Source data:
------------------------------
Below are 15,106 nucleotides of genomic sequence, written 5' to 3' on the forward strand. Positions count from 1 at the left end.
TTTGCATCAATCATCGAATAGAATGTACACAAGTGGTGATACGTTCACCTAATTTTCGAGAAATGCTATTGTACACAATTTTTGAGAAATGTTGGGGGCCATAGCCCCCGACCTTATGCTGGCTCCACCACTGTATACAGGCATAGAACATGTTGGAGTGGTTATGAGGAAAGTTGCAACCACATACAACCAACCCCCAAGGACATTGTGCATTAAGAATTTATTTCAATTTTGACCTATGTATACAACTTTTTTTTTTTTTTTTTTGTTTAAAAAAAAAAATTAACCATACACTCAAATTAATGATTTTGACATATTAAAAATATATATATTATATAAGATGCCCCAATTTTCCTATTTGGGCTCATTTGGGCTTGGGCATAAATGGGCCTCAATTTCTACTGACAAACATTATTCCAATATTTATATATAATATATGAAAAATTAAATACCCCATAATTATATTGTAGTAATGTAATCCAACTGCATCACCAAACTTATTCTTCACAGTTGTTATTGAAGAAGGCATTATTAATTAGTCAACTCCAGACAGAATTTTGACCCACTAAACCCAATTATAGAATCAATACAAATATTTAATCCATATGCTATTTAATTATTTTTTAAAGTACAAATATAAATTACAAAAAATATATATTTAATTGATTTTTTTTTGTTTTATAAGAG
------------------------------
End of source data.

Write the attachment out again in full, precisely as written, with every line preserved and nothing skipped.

Below are 15,106 nucleotides of genomic sequence, written 5' to 3' on the forward strand. Positions count from 1 at the left end.
TTTGCATCAATCATCGAATAGAATGTACACAAGTGGTGATACGTTCACCTAATTTTCGAGAAATGCTATTGTACACAATTTTTGAGAAATGTTGGGGGCCATAGCCCCCGACCTTATGCTGGCTCCACCACTGTATACAGGCATAGAACATGTTGGAGTGGTTATGAGGAAAGTTGCAACCACATACAACCAACCCCCAAGGACATTGTGCATTAAGAATTTATTTCAATTTTGACCTATGTATACAACTTTTTTTTTTTTTTTTTTGTTTAAAAAAAAAAATTAACCATACACTCAAATTAATGATTTTGACATATTAAAAATATATATATTATATAAGATGCCCCAATTTTCCTATTTGGGCTCATTTGGGCTTGGGCATAAATGGGCCTCAATTTCTACTGACAAACATTATTCCAATATTTATATATAATATATGAAAAATTAAATACCCCATAATTATATTGTAGTAATGTAATCCAACTGCATCACCAAACTTATTCTTCACAGTTGTTATTGAAGAAGGCATTATTAATTAGTCAACTCCAGACAGAATTTTGACCCACTAAACCCAATTATAGAATCAATACAAATATTTAATCCATATGCTATTTAATTATTTTTTAAAGTACAAATATAAATTACAAAAAATATATATTTAATTGATTTTTTTTTGTTTTATAAGAG